Government legislators are up in arms over what to do with the economic downturn that is recently plaguing the United States. Their latest bid to stem the tide is the much hyped credit card bill scheduled for release Tuesday.
The government is still reeling from the financial crash that happened late last year. The effect of the crash still continues up to this day. RealtyTrac Inc. recently reported that the foreclosure problem has worsened. This April, a jump of 32% of American homeowners facing foreclosure was seen compared to last year's figures also taken in April. The rate of jobless Americans also race to 8.9% this April and predictions put the numbers even higher in the coming months.
Clearly the American public needs some breathing space and legislators are hoping to provide just that with the credit card bill. However, even if the bill were to be signed immediately, the earliest that they can expect to receive its benefits would be after nine months.
Once President Barack Obama puts his signature on the bill, the credit card industry will have nine months to update its business practices to reflect the legislations of the bill. The credit card bill will largely do away with arbitrary interest rate increases and high transaction fees that have been the bane of credit cardholders.
The credit card bill will have other provisions as well, which encourage transparency and fair practice in the credit industry. One provision requires credit card companies to make their credit card agreements available online. Credit cardholders will also be allowed to pay their bills through the phone or through the Internet for free. Interest rate increases would also be applicable only after the credit card company has given the cardholder a 45-day notice and an explanation for the rate increase.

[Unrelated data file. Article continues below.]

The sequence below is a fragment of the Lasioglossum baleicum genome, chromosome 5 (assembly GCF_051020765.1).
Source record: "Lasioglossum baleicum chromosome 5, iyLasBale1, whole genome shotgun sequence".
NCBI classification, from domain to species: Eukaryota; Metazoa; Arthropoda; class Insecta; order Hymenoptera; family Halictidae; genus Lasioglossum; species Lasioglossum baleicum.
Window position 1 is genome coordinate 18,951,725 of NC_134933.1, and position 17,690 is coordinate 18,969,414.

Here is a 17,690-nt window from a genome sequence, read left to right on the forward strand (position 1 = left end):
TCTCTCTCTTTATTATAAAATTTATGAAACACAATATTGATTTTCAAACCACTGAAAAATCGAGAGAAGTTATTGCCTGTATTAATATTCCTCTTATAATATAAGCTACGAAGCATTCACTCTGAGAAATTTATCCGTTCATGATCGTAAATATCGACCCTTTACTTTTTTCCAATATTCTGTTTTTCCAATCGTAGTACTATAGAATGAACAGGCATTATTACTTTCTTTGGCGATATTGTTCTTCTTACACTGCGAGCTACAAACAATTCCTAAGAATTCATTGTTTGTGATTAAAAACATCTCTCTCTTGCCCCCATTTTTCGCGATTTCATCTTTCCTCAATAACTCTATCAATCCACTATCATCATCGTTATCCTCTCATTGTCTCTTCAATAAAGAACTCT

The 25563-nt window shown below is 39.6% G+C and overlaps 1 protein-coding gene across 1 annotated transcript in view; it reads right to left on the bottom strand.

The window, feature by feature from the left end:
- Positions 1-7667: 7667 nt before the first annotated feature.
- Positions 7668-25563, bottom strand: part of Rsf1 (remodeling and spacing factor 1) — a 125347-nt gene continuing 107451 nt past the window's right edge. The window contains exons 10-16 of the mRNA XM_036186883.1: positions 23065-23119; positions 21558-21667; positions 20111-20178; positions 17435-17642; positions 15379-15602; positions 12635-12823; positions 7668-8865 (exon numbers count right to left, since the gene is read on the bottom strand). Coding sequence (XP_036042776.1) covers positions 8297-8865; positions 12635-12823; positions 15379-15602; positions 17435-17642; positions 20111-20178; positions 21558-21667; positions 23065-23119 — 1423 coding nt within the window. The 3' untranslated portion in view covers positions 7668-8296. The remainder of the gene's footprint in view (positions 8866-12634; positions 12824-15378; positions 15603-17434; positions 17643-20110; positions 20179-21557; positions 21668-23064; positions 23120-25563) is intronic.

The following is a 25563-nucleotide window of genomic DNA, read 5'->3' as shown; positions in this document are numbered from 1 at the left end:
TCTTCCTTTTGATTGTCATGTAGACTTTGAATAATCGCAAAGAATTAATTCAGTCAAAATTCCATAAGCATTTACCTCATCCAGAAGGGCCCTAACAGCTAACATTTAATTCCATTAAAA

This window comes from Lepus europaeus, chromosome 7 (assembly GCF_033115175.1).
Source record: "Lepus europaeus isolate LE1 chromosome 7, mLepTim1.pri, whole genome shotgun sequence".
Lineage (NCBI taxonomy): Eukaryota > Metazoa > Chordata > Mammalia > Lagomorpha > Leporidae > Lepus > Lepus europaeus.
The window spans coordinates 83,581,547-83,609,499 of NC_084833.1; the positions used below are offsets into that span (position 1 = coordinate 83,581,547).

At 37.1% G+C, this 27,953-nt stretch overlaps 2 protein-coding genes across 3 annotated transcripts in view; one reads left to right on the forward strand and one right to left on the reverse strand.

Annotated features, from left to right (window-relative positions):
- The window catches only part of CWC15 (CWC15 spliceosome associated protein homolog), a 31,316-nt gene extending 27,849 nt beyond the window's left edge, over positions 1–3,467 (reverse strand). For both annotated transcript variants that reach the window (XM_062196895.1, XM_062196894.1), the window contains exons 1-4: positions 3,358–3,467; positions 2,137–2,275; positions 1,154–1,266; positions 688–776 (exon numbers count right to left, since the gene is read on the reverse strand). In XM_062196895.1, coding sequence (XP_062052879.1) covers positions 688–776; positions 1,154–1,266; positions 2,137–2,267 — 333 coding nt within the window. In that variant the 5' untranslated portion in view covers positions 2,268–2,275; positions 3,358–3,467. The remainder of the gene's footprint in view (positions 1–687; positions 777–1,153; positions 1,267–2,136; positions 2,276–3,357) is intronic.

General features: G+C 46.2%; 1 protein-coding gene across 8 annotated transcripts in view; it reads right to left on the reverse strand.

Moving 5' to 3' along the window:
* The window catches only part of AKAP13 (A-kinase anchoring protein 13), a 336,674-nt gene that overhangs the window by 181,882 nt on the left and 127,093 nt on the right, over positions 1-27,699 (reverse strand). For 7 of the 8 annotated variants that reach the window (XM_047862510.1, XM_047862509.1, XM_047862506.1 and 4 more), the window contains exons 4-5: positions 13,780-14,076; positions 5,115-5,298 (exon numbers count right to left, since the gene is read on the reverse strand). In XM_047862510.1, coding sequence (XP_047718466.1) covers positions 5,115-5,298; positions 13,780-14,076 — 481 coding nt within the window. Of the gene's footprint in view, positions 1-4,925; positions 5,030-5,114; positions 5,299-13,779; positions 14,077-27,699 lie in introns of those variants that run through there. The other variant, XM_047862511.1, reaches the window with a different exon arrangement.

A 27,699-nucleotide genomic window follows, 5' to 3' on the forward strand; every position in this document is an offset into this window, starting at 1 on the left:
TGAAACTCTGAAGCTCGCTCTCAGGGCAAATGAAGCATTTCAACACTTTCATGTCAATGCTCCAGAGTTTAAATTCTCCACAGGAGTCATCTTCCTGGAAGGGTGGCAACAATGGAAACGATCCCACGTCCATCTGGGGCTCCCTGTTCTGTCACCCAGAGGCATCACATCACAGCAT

A key provision of the credit card bill addresses what is being called in the industry as “universal default”. Universal default is when a credit cardholder's interest rates are changed by a lender when the credit cardholder misses a payment to another lender on an unrelated debt.
The credit card bill will give a cardholder a leeway of 60 days to catch up with the debt payments before seeing an interest rate increase. If the cardholder consistently pays the required monthly amount for six months, the credit card company must return the interest rate of the cardholder to the previous rate.
The credit industry is against the bill, naturally, and they are warning legislators that the bill could restrict access to credit for some Americans. However, lawmakers are dead set on the bill, stating that this time around, the credit industry has just gone too far.